Slaughter on 10th Avenue
23 May 1974
by Ben Gerson
Mick Ronson's debut album, Slaughter on 10th Avenue, does not portray David Bowie's ex-guitarist as an artist who is ready to stand on his own. Some of the songs seem offered half in jest; others are aimless or undernourished. By co-writing only two songs, Ronson tells us little more about himself than we knew from his work as a backing musician. Much of Slaughter offers little more than space-filling, as if Ronson and his cohorts knew that he had all the earmarks of stardom and the one impediment to its attainment was the formality of getting an album out.
'Love Me Tender' is a strange choice to begin a solo outing, but Ronson carries it off with great aplomb. It is a triumph of guitar playing and arrangement - but lacking in personal expression. He manages, as Hendrix did with 'The Star-Spangled Banner,' to turn the ludicrous into the majestic. Ronson introduces his surprisingly lusty baritone on this cut. Unfortunately, he uses it afterward as an effect: Ever the auxiliary musician, he does not know how to guide a song with his voice. 'Pleasure Man' is all effects, roaming the landscape in search of an idea. Bowie's lyrics to 'Music Is Lethal' are too dramatic and literary for this essentially earthy musician. Two delightful tracks, 'Growing Up and I'm Fine' and 'Hey Ma Get Papa' (which sounds like Gilbert and Sullivan), are also authored by Bowie, suggesting that Ronson is still at his best when he depends on his former employer.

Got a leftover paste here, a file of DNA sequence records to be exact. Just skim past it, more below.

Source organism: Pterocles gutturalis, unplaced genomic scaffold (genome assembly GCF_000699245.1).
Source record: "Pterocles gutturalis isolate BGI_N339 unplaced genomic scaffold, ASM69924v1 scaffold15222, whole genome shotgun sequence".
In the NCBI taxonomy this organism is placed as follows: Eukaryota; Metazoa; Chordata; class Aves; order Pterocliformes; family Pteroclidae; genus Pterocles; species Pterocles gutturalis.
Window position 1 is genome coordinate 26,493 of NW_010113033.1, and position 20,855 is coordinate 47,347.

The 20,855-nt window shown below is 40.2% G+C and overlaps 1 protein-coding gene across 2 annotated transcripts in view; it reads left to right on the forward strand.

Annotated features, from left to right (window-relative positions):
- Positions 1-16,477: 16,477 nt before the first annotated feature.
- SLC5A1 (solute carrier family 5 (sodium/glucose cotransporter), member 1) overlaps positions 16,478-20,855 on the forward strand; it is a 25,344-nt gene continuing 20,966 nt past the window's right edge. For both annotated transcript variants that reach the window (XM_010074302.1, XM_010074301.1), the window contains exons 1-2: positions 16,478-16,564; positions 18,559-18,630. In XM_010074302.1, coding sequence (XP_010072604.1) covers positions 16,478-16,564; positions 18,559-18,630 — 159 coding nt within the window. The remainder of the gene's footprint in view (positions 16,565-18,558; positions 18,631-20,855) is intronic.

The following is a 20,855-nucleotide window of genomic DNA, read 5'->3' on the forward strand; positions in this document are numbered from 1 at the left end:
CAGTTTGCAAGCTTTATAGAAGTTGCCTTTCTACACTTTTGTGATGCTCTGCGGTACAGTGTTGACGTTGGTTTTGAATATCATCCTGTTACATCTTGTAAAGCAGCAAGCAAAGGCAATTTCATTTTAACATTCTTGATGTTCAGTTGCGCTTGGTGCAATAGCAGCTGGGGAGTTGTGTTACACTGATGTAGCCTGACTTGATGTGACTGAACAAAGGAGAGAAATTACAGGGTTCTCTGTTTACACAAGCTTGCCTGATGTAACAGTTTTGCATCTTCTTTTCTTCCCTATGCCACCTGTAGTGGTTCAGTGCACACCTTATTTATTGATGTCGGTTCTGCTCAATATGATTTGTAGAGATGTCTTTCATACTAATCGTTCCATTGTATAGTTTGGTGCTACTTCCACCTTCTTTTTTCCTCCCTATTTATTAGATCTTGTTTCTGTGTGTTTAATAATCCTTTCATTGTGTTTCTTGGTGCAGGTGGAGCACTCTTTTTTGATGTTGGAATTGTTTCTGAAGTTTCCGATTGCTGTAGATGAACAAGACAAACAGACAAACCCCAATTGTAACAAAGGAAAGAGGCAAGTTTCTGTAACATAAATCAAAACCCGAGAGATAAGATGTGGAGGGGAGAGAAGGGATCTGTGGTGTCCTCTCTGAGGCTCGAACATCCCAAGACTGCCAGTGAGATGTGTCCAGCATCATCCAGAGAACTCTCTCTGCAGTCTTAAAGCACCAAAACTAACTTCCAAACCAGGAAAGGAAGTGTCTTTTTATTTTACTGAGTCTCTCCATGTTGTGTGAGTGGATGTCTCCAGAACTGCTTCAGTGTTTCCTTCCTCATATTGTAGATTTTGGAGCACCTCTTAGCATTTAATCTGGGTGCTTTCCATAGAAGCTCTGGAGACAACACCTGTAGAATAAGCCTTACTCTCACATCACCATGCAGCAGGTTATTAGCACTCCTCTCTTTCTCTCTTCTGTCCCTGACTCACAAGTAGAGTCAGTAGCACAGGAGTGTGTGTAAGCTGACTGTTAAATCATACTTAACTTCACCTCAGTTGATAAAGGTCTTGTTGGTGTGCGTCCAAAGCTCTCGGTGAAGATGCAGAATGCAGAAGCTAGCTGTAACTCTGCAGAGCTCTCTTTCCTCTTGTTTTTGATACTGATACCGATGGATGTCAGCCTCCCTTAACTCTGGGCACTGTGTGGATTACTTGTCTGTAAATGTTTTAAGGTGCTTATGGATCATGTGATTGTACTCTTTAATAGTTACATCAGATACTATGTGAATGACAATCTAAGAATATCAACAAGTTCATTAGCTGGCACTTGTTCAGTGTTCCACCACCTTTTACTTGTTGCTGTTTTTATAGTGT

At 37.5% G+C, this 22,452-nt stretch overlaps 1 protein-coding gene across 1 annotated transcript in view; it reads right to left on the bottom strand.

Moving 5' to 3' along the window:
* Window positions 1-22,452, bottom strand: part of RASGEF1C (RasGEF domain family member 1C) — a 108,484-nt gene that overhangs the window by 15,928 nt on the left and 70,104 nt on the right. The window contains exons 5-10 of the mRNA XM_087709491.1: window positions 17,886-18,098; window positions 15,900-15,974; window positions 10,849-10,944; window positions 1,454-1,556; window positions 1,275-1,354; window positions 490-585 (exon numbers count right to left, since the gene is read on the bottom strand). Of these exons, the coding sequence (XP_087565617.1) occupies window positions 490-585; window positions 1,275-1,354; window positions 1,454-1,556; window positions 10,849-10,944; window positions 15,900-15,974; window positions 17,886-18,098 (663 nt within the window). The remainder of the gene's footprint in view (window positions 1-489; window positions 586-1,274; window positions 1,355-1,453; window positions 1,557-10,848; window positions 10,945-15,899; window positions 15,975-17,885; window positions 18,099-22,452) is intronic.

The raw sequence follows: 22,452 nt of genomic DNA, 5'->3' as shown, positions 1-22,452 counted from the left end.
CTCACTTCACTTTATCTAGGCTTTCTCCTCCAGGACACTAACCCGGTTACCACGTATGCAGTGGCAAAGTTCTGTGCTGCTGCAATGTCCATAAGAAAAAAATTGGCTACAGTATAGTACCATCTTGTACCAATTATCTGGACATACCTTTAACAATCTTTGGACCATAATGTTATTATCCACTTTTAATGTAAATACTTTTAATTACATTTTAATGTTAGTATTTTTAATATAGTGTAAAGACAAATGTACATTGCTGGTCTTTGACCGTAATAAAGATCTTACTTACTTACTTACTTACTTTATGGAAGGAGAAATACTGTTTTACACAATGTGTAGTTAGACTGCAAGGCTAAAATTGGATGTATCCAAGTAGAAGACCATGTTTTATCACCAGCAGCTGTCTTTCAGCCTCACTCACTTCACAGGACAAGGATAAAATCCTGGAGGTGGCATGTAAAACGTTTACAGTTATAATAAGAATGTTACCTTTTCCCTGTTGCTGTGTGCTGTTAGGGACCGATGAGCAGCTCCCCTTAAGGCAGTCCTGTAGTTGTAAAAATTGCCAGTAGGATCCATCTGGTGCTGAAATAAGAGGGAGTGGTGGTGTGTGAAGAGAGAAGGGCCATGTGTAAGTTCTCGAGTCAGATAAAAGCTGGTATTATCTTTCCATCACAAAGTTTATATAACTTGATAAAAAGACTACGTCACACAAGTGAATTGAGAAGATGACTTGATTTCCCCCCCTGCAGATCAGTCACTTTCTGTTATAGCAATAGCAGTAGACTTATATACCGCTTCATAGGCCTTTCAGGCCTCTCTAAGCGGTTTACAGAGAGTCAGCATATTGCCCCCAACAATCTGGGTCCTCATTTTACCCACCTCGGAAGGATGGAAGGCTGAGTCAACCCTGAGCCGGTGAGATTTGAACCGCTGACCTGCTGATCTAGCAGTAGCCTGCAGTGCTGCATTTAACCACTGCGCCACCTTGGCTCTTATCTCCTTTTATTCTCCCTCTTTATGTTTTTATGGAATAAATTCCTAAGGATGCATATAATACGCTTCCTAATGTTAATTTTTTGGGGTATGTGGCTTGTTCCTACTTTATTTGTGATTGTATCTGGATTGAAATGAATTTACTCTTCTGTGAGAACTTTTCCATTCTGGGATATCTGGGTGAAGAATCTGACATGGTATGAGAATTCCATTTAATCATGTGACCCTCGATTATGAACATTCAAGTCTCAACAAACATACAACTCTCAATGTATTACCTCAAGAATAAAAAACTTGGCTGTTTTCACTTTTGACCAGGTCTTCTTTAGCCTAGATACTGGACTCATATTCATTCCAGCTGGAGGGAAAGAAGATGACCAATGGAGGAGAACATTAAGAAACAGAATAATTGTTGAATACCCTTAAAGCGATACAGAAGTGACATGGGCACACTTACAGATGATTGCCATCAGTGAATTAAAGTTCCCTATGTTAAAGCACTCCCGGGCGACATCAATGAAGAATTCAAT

Richard Rogers's ballet music, 'Slaughter on 10th Avenue', is the album's centerpiece. Because it is an orchestrated track with no vocals, Ronson is back on his own turf. Had he let this beautiful piece run a full side, he could have eliminated the filler and in the bargain and given Barry White a run for his money. Instead, we have an album which is sometimes good, sometimes bad and generally pointless.